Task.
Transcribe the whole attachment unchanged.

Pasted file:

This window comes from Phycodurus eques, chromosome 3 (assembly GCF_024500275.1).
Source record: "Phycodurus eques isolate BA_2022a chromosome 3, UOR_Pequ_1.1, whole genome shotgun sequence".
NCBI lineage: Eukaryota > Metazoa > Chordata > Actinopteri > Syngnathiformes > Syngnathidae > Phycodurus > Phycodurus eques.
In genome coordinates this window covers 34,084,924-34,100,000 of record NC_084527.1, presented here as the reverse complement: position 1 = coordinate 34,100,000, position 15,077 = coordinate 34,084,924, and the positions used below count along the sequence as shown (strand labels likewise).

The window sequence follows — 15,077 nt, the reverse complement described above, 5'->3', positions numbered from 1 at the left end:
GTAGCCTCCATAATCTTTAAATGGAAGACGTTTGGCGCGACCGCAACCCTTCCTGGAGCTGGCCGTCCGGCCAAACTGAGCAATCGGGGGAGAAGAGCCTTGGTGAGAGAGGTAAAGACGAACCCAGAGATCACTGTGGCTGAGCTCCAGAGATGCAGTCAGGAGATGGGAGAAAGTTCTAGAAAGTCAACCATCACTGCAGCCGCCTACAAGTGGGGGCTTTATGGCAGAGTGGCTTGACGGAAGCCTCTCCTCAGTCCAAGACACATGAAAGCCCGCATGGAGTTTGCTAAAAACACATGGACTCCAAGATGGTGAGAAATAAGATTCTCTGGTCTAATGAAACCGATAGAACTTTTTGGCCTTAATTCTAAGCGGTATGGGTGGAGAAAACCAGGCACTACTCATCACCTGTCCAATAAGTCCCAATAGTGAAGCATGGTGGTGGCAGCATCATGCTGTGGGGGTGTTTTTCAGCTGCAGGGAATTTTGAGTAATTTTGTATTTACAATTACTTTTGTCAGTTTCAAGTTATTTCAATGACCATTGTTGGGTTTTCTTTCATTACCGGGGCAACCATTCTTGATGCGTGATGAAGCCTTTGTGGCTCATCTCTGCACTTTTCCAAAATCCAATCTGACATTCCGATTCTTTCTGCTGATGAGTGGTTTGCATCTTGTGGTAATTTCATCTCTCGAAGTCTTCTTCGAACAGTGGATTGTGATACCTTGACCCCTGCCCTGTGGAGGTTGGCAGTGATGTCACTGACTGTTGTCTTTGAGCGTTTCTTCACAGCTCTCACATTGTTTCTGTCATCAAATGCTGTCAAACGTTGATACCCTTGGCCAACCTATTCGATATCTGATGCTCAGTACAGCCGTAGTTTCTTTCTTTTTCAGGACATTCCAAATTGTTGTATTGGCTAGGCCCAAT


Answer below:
This window comes from Phycodurus eques, chromosome 3 (assembly GCF_024500275.1).
Source record: "Phycodurus eques isolate BA_2022a chromosome 3, UOR_Pequ_1.1, whole genome shotgun sequence".
NCBI lineage: Eukaryota > Metazoa > Chordata > Actinopteri > Syngnathiformes > Syngnathidae > Phycodurus > Phycodurus eques.
In genome coordinates this window covers 34,084,924-34,100,000 of record NC_084527.1, presented here as the reverse complement: position 1 = coordinate 34,100,000, position 15,077 = coordinate 34,084,924, and the positions used below count along the sequence as shown (strand labels likewise).

The window sequence follows — 15,077 nt, the reverse complement described above, 5'->3', positions numbered from 1 at the left end:
GTAGCCTCCATAATCTTTAAATGGAAGACGTTTGGCGCGACCGCAACCCTTCCTGGAGCTGGCCGTCCGGCCAAACTGAGCAATCGGGGGAGAAGAGCCTTGGTGAGAGAGGTAAAGACGAACCCAGAGATCACTGTGGCTGAGCTCCAGAGATGCAGTCAGGAGATGGGAGAAAGTTCTAGAAAGTCAACCATCACTGCAGCCGCCTACAAGTGGGGGCTTTATGGCAGAGTGGCTTGACGGAAGCCTCTCCTCAGTCCAAGACACATGAAAGCCCGCATGGAGTTTGCTAAAAACACATGGACTCCAAGATGGTGAGAAATAAGATTCTCTGGTCTAATGAAACCGATAGAACTTTTTGGCCTTAATTCTAAGCGGTATGGGTGGAGAAAACCAGGCACTACTCATCACCTGTCCAATAAGTCCCAATAGTGAAGCATGGTGGTGGCAGCATCATGCTGTGGGGGTGTTTTTCAGCTGCAGGGAATTTTGAGTAATTTTGTATTTACAATTACTTTTGTCAGTTTCAAGTTATTTCAATGACCATTGTTGGGTTTTCTTTCATTACCGGGGCAACCATTCTTGATGCGTGATGAAGCCTTTGTGGCTCATCTCTGCACTTTTCCAAAATCCAATCTGACATTCCGATTCTTTCTGCTGATGAGTGGTTTGCATCTTGTGGTAATTTCATCTCTCGAAGTCTTCTTCGAACAGTGGATTGTGATACCTTGACCCCTGCCCTGTGGAGGTTGGCAGTGATGTCACTGACTGTTGTCTTTGAGCGTTTCTTCACAGCTCTCACATTGTTTCTGTCATCAAATGCTGTCAAACGTTGATACCCTTGGCCAACCTATTCGATATCTGATGCTCAGTACAGCCGTAGTTTCTTTCTTTTTCAGGACATTCCAAATTGTTGTATTGGCTAGGCCCAAT